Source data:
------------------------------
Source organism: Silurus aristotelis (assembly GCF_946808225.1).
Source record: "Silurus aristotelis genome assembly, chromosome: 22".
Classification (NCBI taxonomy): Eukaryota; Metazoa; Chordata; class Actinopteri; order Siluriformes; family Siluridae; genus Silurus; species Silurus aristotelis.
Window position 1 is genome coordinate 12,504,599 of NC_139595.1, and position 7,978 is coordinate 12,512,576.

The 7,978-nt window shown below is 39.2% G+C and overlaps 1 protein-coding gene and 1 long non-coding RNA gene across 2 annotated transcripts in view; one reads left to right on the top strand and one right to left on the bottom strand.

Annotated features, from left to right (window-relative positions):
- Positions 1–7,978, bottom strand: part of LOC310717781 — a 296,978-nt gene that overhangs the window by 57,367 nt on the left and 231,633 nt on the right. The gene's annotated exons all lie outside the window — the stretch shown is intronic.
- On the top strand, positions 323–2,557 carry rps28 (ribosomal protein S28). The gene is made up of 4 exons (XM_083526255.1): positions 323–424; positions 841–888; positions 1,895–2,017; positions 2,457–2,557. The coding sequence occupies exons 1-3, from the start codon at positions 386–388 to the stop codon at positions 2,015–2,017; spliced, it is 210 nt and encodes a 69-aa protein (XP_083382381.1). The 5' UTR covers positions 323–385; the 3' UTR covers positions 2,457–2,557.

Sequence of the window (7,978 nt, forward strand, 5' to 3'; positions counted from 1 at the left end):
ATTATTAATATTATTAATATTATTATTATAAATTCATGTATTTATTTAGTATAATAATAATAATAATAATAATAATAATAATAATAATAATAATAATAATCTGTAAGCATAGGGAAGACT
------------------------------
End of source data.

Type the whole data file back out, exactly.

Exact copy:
Source organism: Silurus aristotelis (assembly GCF_946808225.1).
Source record: "Silurus aristotelis genome assembly, chromosome: 22".
Classification (NCBI taxonomy): Eukaryota; Metazoa; Chordata; class Actinopteri; order Siluriformes; family Siluridae; genus Silurus; species Silurus aristotelis.
Window position 1 is genome coordinate 12,504,599 of NC_139595.1, and position 7,978 is coordinate 12,512,576.

The 7,978-nt window shown below is 39.2% G+C and overlaps 1 protein-coding gene and 1 long non-coding RNA gene across 2 annotated transcripts in view; one reads left to right on the top strand and one right to left on the bottom strand.

Annotated features, from left to right (window-relative positions):
- Positions 1–7,978, bottom strand: part of LOC310717781 — a 296,978-nt gene that overhangs the window by 57,367 nt on the left and 231,633 nt on the right. The gene's annotated exons all lie outside the window — the stretch shown is intronic.
- On the top strand, positions 323–2,557 carry rps28 (ribosomal protein S28). The gene is made up of 4 exons (XM_083526255.1): positions 323–424; positions 841–888; positions 1,895–2,017; positions 2,457–2,557. The coding sequence occupies exons 1-3, from the start codon at positions 386–388 to the stop codon at positions 2,015–2,017; spliced, it is 210 nt and encodes a 69-aa protein (XP_083382381.1). The 5' UTR covers positions 323–385; the 3' UTR covers positions 2,457–2,557.

Sequence of the window (7,978 nt, forward strand, 5' to 3'; positions counted from 1 at the left end):
ATTATTAATATTATTAATATTATTATTATAAATTCATGTATTTATTTAGTATAATAATAATAATAATAATAATAATAATAATAATAATAATAATAATAATCTGTAAGCATAGGGAAGACT